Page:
I was led to believe that the pub was clean, pleasant and had a good range of real ale, what I found was a little different. It did have a range of beers, that was true. However, the pub, although not run down, was in desperate need of TLC and a good deep clean. It had a member of staff whose afternoon I seemed to spoil by ordering a beer and stopping him from his more important tasks of chatting to his mates and playing on his phone. I ordered a swift half and left. The pub is no stranger to the guide, just one I rarely get round to visiting. It will be a long time before I return again.

I am a broad minded chap (really) and can tolerate a certain amount of writing up to make a pub more attractive. This went beyond and was almost misleading. I know that local CAMRA members make the choice of pubs to go in the guide, but I must query what makes a number of them choose such a pub for inclusion. Maybe a year out of the guide may make the owners take a look at what they provide and spruce the place up. Maybe they have just become complacent. Or am I  just hypercritical. Does the 'Good Beer Guide' merely suggest pubs that sell good beer, for I cannot criticise the beer quality, just the pub? Or would an honest write up prevent customers from going?
Strangely enough, I went to another pub about 200 yards away. It was not in the Guide, but had attentive staff, was clean and pleasant, and had a good range of beer as well. I know where I will go to next time.  

Its only 5 days too late !!!

With the news that Royal Mail will be raising the prices of its stamps this month, members of the Marketing Department have been trying to find ways to take the bad taste out of people's mouths. At last they have the problem licked, and are please to announce a new scheme, in conjunction with the Campaign for Real Ale (CAMRA).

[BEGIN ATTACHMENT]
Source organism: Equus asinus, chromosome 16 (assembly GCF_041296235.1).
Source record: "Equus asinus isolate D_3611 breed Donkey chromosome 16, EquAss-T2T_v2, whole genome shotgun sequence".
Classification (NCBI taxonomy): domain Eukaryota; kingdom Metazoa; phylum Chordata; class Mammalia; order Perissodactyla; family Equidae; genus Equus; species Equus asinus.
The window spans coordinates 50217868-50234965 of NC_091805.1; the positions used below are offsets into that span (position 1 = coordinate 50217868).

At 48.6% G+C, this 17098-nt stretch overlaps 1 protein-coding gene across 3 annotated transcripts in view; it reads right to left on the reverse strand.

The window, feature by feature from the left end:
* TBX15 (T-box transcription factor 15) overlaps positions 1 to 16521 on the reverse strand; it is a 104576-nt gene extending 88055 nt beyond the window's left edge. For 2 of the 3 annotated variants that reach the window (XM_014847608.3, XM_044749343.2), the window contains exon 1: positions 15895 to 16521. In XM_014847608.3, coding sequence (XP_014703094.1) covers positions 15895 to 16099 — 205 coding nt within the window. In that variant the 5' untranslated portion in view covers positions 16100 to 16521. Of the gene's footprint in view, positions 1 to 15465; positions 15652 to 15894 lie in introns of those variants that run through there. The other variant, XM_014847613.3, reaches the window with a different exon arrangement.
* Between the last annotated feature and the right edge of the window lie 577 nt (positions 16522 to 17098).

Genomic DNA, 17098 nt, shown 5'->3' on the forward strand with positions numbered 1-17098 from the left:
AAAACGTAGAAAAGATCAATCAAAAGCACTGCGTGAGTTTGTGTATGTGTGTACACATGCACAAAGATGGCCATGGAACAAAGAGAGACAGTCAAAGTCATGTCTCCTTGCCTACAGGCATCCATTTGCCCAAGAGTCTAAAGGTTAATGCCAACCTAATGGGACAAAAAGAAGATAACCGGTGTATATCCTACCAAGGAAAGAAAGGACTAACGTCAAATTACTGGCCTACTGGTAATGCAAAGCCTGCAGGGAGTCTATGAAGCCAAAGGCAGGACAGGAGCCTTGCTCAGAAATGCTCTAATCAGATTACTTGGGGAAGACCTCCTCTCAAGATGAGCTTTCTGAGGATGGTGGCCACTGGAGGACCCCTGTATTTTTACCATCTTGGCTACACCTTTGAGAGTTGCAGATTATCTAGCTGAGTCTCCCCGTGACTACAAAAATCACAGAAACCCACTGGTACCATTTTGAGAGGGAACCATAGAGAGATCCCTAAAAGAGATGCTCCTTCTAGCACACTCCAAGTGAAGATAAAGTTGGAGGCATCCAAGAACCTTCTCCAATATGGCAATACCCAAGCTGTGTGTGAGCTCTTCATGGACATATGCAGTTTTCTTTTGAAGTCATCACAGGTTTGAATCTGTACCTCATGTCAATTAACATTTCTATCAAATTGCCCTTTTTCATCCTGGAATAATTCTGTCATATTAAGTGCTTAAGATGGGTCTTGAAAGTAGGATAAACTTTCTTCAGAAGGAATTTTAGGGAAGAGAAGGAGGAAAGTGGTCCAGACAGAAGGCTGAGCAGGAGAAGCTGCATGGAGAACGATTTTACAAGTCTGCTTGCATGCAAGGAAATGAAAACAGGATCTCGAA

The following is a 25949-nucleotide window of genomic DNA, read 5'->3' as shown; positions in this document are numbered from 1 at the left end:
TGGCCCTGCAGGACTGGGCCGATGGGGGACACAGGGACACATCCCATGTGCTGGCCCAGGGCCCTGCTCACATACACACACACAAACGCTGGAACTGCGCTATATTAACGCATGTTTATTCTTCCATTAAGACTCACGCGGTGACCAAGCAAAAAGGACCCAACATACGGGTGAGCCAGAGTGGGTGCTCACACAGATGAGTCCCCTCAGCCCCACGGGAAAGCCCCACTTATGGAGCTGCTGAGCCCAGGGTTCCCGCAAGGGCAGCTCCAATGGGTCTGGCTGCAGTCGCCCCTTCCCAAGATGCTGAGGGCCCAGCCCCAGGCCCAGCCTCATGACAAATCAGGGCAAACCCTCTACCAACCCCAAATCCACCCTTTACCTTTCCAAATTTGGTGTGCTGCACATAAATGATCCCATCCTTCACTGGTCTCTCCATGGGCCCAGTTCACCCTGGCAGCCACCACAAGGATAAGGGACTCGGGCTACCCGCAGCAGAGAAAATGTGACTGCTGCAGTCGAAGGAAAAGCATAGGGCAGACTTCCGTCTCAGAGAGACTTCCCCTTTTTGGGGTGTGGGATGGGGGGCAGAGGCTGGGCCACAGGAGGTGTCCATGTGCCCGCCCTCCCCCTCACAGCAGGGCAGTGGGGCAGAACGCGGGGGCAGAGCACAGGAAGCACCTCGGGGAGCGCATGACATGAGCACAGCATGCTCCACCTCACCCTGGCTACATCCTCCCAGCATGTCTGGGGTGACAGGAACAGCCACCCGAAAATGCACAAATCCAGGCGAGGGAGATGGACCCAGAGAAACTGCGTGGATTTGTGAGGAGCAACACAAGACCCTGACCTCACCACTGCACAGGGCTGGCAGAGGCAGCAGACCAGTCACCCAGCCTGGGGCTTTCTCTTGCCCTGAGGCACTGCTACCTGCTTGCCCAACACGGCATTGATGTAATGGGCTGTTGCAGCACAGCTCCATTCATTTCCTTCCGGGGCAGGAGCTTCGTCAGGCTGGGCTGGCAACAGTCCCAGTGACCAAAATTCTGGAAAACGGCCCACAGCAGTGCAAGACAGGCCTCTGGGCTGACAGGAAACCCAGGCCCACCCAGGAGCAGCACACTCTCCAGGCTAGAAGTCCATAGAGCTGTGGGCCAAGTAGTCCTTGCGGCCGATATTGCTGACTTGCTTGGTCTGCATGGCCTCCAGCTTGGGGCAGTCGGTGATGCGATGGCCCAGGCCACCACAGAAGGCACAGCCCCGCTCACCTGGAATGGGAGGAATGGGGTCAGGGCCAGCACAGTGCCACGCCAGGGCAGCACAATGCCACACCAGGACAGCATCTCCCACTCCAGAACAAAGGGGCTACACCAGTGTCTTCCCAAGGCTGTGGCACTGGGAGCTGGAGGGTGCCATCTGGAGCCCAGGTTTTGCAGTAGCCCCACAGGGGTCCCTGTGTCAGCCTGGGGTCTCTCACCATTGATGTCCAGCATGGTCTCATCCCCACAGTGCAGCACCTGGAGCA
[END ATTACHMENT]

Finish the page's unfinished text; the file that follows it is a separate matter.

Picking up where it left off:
A new series of six collectible stamps will be released at the end of May 2012 featuring prominent Real Ale breweries around the UK. The face of each stamp will feature a picture of that brewery and will be available both as part of a collectible set and for individual purchase in Post Offices.

The crowing glory of this new collection lies not on the face but rather on the reverse. In a new method known only to a team of scientists at CAMRA's top-secret research laboratory, the signature glue on the back of the stamps has been carefully blended with a batch of beer from each of the breweries. Following a treatment process to remove alcohol and enhance the flavour, the glue is applied to the back of the stamp relating to its own brewery.

This is a direct lift from an e mail sent by the 'Bloke from Hull' , not sure if he received the original on April 1st though !!!